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Saturday, July 21, 2012

Does Stephanie Pomboy read Zero Hedge?

Probably not - at least probably not a lot. However her interview in Barron's this week ($$), entitled "Coming: The End of Fiat Money" is rote ZH fair, if, mercifully, passed through an hirsuteness filter:
We checked in with [Pomboy] last week, as central banks around the globe weighed more easing and as Fed chief Ben Bernanke described to Congress the headwinds facing the U.S. economy, including the automatic tax increases and spending cuts set for year end, called the "fiscal cliff." With the Fed being the biggest buyer of Treasuries, Pomboy thinks the 40-year-old fiat system will crack within five years.

Barron's : What don't investors anticipate today?

Pomboy: That the Fed will be a presence in the Treasury market for a long, long, long time. Some believe that, with another round of quantitative easing, we move forward, emerge from the morass, and the need for further intervention will dissipate. But the Fed is really the only natural buyer of Treasuries anymore. It will have to continue to monetize Treasury issuance at the same time all the other major developed economies—from the Bank of Japan to the Bank of England to the European Central Bank—are doing the same. Pursue that to its natural conclusion, and you see the inevitable demise of fiat money. To look at our policies and not be concerned about the risks to our currency would be dangerously naive...  
The whole article is recommended.  Pomboy is a contender for the best comentatress out there. We at Vitus are great admirers, and followers (when we can get a snippet from her - the cost of her newsletter is so huge it shall not be named). In the above, we especially like the "Fed is really the only natural buyer of Treasuries anymore" observation.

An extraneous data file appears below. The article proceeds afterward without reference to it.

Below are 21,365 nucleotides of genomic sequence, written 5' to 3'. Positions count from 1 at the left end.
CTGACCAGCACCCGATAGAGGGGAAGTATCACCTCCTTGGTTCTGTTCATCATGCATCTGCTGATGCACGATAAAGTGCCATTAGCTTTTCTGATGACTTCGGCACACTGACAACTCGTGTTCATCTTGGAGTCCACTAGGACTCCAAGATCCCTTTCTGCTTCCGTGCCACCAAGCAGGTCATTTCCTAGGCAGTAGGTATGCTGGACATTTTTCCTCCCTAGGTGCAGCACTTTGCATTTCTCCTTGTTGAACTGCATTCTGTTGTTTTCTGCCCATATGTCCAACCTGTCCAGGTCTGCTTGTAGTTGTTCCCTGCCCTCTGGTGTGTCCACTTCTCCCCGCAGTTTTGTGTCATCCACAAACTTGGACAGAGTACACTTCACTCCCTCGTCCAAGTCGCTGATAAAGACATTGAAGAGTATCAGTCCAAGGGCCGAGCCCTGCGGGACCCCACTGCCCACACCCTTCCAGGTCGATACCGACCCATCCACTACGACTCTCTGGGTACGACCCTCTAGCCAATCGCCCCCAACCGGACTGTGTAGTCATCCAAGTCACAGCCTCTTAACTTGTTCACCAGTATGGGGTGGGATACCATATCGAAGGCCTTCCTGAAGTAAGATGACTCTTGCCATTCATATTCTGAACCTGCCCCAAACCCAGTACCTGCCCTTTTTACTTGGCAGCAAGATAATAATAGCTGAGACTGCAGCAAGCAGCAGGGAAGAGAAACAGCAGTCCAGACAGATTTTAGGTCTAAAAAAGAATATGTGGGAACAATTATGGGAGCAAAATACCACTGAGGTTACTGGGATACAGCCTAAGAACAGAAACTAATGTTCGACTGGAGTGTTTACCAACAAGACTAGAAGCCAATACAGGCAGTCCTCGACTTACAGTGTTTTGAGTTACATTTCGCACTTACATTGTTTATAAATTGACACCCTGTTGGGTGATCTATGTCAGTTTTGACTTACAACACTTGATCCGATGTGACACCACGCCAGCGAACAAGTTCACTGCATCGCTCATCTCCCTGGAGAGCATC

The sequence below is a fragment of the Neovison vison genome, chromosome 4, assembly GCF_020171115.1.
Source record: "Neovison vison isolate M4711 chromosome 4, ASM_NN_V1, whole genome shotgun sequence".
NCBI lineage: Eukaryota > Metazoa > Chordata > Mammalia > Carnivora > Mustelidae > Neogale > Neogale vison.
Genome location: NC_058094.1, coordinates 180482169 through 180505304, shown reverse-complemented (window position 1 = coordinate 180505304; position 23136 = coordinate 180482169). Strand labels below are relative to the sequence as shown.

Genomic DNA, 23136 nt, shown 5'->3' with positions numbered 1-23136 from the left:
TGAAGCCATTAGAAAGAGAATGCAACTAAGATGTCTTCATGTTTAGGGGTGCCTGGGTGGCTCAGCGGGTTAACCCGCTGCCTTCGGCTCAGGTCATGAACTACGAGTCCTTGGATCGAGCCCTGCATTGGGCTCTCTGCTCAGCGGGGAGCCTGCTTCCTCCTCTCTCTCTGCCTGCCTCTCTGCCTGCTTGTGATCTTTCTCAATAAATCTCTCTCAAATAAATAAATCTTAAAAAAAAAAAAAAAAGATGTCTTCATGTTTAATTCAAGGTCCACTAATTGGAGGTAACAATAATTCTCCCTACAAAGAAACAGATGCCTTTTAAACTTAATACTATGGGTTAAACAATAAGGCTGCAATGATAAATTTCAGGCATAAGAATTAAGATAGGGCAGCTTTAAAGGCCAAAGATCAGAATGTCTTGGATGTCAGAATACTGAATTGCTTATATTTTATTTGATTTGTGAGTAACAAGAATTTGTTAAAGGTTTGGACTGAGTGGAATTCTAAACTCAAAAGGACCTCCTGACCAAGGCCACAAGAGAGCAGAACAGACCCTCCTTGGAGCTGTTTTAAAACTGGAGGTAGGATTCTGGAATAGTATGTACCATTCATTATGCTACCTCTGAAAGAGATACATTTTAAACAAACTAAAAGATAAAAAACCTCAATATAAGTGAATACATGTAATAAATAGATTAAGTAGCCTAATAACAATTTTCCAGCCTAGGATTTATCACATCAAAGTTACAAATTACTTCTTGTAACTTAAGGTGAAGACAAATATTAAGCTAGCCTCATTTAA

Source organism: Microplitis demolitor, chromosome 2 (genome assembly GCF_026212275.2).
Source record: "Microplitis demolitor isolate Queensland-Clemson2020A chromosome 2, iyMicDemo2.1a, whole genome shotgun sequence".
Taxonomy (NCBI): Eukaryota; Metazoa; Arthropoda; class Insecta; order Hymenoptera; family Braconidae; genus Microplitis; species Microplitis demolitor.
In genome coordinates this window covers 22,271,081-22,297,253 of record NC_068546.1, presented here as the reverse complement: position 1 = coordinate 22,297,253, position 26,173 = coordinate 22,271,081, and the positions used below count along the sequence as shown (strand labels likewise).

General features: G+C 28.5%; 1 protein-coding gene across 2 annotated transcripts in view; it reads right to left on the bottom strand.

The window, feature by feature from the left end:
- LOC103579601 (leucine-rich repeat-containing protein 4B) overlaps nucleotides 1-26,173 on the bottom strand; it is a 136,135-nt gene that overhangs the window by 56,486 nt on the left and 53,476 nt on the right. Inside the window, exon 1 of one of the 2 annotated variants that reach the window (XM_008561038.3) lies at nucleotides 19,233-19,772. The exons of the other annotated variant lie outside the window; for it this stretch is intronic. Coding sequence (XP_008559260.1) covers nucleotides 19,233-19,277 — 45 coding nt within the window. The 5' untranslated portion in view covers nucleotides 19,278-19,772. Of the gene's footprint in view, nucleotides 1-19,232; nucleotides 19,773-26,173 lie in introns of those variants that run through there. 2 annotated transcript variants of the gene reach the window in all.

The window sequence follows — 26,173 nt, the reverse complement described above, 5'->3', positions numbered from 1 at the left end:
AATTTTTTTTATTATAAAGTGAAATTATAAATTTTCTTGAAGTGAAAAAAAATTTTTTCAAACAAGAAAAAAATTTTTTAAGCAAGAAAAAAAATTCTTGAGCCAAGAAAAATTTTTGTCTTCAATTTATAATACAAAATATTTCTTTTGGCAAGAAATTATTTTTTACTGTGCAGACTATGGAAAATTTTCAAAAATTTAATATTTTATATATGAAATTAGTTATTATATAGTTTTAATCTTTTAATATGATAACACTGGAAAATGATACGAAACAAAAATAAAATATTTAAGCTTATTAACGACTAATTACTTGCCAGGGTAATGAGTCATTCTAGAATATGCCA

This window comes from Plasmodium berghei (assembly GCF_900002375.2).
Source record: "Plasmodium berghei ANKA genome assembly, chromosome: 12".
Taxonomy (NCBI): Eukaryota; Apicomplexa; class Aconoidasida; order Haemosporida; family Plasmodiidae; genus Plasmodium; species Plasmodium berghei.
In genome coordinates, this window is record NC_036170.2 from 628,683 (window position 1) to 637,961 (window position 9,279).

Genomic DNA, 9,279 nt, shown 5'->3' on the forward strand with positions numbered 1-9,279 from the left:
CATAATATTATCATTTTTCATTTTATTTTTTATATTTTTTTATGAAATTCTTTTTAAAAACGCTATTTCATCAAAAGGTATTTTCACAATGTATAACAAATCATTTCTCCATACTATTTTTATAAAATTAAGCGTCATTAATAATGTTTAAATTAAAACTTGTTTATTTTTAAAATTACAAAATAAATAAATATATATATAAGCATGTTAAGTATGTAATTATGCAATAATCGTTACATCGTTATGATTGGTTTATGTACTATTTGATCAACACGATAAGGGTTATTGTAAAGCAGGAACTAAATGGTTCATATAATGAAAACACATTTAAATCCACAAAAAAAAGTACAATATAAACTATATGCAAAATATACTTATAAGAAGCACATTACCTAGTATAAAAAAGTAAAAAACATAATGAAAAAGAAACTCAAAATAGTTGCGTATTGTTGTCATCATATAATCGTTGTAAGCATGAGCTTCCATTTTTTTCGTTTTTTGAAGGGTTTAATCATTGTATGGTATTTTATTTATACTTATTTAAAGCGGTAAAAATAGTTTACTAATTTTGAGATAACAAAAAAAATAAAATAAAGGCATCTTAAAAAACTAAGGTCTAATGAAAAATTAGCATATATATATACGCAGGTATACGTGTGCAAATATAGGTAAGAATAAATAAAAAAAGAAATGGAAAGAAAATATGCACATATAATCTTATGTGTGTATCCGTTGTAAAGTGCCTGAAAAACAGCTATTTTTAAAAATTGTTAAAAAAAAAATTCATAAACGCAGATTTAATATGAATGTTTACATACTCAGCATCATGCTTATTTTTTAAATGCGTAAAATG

The standard argument against the gold standard, which she of couse knows, was expressed simply in 2010 by Doug Irwin, a professor at Dartmouth (Pomboy's Alma Mater!):
Any proposal to resurrect the gold standard today overlooks the stark lessons of economic history. The malfunctioning gold standard was intimately related to the Great Depression of the 1930s. Countries that were not on the gold standard managed to avoid the Depression, while countries on the gold standard did not recover from the Depression until they left it (as the United States did in early 1933).

Furthermore, the gold standard intensified protectionist pressures in the 1930s. By making exchange rate adjustments more difficult, the gold standard hampered a monetary policy response to the slump. This forced countries to resort to protectionist measures, including higher tariffs, import quotas, and exchange controls. Such measures helped destroy world trade during that horrible decade.
Vitus, it should come as no surprise, agrees with the latter.

Pomboy, at least in the Barrons piece, does not address the extensive anti-gold standard literature. (An interesting observation on the similarity of the gold standard and the euro by Martin Wolf is here. The best and most fun discussion Vitus has seen of the gold standard itself is by DeLong. Etc.)

Perhaps Pomboy is right. The interview, however, reminds Vitus of Meredith Whitney's ill-fated call for muni defaults on December 19, 2010.

In the long run, again, they both may be right. About the long run, Keynes (supposedly) said...

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